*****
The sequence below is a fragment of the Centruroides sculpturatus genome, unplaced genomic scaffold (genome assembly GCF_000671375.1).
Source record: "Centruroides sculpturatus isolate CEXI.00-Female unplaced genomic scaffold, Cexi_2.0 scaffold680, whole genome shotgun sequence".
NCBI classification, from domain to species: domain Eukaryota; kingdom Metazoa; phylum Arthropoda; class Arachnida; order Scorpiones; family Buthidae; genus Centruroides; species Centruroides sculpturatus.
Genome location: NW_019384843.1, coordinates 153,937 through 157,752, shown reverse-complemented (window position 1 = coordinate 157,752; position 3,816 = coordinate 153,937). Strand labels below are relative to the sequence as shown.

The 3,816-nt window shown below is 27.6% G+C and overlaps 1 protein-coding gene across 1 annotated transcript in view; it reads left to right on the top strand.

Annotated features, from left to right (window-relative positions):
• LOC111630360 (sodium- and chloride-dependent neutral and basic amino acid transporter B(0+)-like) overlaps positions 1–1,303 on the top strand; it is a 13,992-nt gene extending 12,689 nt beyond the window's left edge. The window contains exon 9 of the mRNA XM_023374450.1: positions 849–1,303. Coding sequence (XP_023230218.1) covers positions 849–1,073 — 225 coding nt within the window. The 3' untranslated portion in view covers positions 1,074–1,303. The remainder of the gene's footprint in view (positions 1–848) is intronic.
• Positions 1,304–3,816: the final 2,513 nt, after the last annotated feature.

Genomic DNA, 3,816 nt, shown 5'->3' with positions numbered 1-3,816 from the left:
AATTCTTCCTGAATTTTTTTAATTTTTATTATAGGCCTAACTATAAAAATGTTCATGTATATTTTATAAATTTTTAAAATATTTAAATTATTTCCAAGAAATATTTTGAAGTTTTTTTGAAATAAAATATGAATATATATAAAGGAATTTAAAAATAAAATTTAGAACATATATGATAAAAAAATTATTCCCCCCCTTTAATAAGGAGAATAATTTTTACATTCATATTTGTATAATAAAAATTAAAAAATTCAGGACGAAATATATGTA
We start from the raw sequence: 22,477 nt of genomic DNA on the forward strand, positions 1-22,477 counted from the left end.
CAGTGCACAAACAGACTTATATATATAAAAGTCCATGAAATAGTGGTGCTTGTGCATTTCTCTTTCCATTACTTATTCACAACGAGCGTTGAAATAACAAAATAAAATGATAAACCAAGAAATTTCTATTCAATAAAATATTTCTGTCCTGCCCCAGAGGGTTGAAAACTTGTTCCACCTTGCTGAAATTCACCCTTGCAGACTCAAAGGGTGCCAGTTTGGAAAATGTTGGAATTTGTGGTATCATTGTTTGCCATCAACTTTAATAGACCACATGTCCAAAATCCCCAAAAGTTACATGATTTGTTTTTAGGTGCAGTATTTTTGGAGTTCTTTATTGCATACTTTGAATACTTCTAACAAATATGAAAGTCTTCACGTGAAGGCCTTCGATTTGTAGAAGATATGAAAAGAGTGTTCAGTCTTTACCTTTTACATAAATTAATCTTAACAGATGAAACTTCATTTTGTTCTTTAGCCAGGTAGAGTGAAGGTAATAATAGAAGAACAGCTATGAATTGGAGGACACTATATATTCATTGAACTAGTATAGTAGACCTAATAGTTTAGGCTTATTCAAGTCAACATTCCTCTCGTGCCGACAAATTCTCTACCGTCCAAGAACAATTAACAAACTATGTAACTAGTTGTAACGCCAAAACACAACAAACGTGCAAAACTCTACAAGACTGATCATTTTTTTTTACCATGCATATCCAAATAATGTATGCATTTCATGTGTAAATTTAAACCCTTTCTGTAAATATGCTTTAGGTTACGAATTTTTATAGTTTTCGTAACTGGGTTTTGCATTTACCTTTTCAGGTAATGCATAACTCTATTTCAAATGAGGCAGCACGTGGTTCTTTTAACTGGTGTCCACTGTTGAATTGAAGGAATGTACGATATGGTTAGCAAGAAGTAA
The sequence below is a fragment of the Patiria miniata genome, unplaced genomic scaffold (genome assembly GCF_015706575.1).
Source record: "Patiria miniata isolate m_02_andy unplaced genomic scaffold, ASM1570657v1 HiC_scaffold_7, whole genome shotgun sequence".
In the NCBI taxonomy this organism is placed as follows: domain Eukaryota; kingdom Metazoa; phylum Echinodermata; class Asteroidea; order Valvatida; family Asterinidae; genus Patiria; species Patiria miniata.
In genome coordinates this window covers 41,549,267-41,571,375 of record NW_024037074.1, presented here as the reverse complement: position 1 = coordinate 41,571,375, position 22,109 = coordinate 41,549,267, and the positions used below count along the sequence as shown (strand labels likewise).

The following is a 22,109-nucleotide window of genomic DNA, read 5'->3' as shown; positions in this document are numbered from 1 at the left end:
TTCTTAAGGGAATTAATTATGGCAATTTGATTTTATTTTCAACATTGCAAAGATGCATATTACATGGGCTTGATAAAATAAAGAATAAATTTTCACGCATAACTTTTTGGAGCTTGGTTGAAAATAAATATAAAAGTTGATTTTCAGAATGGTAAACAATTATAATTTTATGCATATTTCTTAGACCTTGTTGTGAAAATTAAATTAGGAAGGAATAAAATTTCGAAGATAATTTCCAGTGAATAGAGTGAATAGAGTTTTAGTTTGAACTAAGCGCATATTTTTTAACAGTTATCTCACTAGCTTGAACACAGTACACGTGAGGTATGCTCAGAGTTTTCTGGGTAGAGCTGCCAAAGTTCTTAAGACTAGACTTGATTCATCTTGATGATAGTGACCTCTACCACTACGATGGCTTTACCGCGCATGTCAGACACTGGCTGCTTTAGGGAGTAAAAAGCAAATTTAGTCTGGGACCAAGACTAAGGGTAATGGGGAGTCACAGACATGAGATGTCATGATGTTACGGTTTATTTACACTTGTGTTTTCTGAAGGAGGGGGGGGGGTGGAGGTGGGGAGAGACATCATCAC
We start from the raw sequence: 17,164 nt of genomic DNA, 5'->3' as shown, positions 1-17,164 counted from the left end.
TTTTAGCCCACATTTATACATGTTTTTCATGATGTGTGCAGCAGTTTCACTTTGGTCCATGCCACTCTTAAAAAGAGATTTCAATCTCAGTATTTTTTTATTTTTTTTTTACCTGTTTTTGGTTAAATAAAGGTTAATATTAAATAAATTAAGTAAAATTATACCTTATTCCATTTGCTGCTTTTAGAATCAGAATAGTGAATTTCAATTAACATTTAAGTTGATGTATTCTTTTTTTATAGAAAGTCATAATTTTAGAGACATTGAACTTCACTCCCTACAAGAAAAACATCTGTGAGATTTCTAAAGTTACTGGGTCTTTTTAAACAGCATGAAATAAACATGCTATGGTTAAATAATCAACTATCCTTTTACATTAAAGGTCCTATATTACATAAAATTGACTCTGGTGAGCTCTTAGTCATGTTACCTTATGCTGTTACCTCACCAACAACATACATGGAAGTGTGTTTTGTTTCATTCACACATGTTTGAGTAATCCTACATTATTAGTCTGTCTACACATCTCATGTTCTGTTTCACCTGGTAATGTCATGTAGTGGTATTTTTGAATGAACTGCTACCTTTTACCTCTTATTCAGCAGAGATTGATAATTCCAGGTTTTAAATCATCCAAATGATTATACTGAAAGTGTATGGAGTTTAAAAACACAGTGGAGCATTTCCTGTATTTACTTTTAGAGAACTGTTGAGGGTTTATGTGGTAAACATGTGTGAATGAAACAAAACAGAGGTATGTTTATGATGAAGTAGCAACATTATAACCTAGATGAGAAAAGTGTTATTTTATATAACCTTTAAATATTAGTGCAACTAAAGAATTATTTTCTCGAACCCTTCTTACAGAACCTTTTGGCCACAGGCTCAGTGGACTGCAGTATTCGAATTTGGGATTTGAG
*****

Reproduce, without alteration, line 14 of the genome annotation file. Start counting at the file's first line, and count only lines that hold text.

Source record: "Patiria miniata isolate m_02_andy unplaced genomic scaffold, ASM1570657v1 HiC_scaffold_7, whole genome shotgun sequence".